Software is eating the world and its social media.
The election of Barack Obama, the election of Donald Trump, the Arab Spring, Brexit and the OLS challenge. These were all driven by social media for good for for bad. It just goes to show that Social Media can be used to drive change.
If we look at that on how we can drive change for business today, social selling which has been around since 2006 has transformed sales. We (as in Digital Leadership Associates) social-experts.net has clients that are doing £1 Million deals through social.
On a recent podcast with Mary Henderson of Australia https://www.linkedin.com/in/6figureexpert/ our Alex Low https://www.linkedin.com/in/alexanderlow/ explained the ROI (Return on Investment).
Podcast can be found at this link...
The ROI is thus.
Say the average deal size is 100K and social can get you one extra conversation, which you close per week and you have 10 sales people. That is an extra 50 Million of revenue. Even if you were only able to close an extra deal per month, that's an additional 12 Million.
Now you have a deal size small or bigger than that, you may have more or less sales people but social can transform you sales and revenue.
There is more good news. Social is already used right across your business in Marketing, Sales, Customer Service, Human Resources, Procurement, Supply Chain etc, but it's being used tactically rather than strategically. For example we have one client who has saved over 100K on recruitment fees by sharing a blog. Just think about the efficiency savings and competitive advantage your business can gain by putting social at the heart of the company? In effect, more for less.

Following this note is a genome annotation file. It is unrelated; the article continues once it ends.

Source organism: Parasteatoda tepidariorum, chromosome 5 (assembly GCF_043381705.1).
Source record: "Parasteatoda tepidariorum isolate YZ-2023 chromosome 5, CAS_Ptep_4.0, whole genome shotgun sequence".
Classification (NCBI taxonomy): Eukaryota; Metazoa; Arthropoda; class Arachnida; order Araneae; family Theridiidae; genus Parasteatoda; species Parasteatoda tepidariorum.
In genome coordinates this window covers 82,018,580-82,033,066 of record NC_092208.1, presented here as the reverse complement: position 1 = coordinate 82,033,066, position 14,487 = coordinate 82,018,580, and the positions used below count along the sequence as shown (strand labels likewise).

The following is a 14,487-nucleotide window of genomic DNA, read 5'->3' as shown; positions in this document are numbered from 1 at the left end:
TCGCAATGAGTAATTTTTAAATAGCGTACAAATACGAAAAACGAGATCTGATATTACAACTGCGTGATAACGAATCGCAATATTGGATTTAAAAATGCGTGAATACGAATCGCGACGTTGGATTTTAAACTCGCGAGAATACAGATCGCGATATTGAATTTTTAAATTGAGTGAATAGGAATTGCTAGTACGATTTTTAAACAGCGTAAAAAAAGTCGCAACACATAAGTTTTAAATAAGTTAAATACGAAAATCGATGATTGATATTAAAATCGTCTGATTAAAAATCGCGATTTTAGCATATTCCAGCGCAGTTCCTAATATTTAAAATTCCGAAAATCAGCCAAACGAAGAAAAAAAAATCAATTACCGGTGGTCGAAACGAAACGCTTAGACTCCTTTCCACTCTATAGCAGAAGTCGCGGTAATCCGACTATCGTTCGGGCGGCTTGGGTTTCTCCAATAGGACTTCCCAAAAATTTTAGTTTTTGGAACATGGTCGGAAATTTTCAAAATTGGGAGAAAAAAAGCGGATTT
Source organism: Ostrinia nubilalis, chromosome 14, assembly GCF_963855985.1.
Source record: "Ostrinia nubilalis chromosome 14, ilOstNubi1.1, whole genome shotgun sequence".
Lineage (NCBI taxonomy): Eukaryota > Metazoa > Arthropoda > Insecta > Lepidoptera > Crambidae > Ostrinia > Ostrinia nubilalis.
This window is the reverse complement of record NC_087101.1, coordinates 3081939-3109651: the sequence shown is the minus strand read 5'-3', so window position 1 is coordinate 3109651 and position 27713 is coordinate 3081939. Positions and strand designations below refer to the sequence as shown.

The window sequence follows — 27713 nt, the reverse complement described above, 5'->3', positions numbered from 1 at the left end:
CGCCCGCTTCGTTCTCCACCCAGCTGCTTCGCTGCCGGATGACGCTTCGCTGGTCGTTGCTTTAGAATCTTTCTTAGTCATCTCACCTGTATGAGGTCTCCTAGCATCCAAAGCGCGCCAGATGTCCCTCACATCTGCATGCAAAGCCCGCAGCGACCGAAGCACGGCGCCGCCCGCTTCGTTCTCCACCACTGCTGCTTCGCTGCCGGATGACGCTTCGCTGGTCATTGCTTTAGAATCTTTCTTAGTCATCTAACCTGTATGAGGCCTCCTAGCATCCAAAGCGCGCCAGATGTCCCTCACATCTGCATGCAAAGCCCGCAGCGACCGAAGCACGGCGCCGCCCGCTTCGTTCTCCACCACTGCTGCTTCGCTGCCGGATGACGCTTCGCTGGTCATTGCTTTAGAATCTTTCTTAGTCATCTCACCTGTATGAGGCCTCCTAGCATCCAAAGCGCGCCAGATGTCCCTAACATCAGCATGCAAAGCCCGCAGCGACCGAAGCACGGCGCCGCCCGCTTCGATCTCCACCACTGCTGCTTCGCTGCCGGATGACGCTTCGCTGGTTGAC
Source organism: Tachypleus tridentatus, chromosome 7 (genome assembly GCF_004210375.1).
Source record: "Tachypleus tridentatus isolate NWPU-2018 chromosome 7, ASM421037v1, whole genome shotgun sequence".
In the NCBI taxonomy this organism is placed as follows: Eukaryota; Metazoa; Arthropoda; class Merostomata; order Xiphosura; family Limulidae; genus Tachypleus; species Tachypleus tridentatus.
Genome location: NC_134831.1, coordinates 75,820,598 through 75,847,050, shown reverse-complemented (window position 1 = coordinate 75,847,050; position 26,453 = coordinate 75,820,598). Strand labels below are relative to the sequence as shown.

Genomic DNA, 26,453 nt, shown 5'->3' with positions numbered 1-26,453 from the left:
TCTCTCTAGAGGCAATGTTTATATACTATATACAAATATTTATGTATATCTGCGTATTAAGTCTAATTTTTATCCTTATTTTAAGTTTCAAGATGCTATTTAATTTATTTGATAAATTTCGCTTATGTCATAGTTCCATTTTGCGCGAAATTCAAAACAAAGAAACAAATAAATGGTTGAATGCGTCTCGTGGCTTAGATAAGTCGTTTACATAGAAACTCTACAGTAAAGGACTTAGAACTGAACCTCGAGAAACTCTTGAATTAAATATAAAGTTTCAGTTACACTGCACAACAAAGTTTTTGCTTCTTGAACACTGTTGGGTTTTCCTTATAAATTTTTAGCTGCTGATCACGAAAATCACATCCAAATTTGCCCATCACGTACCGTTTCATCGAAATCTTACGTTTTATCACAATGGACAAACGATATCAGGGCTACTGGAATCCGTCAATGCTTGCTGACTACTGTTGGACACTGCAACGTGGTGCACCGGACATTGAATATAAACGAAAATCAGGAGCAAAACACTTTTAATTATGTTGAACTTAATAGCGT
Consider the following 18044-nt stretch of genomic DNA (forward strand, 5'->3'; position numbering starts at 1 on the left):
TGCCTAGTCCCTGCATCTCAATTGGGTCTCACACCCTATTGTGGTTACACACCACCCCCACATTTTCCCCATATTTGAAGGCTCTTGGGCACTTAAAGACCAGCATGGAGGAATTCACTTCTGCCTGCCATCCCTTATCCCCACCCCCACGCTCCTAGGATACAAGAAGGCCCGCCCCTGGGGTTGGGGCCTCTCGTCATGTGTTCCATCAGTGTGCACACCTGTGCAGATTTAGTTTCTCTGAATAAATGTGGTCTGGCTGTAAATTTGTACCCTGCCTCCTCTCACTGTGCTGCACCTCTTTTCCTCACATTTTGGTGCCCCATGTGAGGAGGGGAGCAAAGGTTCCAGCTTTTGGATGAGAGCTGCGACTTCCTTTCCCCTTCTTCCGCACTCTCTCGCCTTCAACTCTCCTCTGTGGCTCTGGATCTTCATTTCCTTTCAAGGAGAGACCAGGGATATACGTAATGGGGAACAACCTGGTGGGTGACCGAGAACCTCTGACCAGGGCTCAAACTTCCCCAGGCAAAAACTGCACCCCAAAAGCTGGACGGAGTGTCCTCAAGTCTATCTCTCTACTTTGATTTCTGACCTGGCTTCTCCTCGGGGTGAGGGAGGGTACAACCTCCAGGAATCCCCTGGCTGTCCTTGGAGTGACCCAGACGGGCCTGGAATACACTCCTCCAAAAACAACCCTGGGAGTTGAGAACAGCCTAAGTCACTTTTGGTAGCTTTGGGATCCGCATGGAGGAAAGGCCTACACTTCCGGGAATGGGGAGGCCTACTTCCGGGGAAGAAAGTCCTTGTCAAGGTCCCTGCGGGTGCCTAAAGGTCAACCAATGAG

The way forward is to get the C-Suite on board, this isn't about teaching them twitter. This is about getting them to understand the competitive advantage and why this is now a priority.
Time to show your digital transformation leadership!
In the last two decades we’ve seen individual companies and entire industries upended by these kinds of software-powered business models. Examples abound: Amazon and the retail industry, Netflix and movie rentals, Uber and ride hailing, Airbnb and hotels, etc. We’ve reached the point that these companies’ names have become verbs synonymous with being “eaten” by software (e.g., “Amazoned” or “Netflixed”). The most famous examples of digital disruption involve digital natives, of course, but legacy businesses are leveraging software to evolve too. Brazilian retailer Magazine Luiza—a company I’ve worked with through my employer, Google Cloud’s Apigee team—has enjoyed enormous revenue growth and seen its stock soar, for example, as it has built out its digital platform capabilities and transitioned from a primarily brick-and-mortar model to an omnichannel one.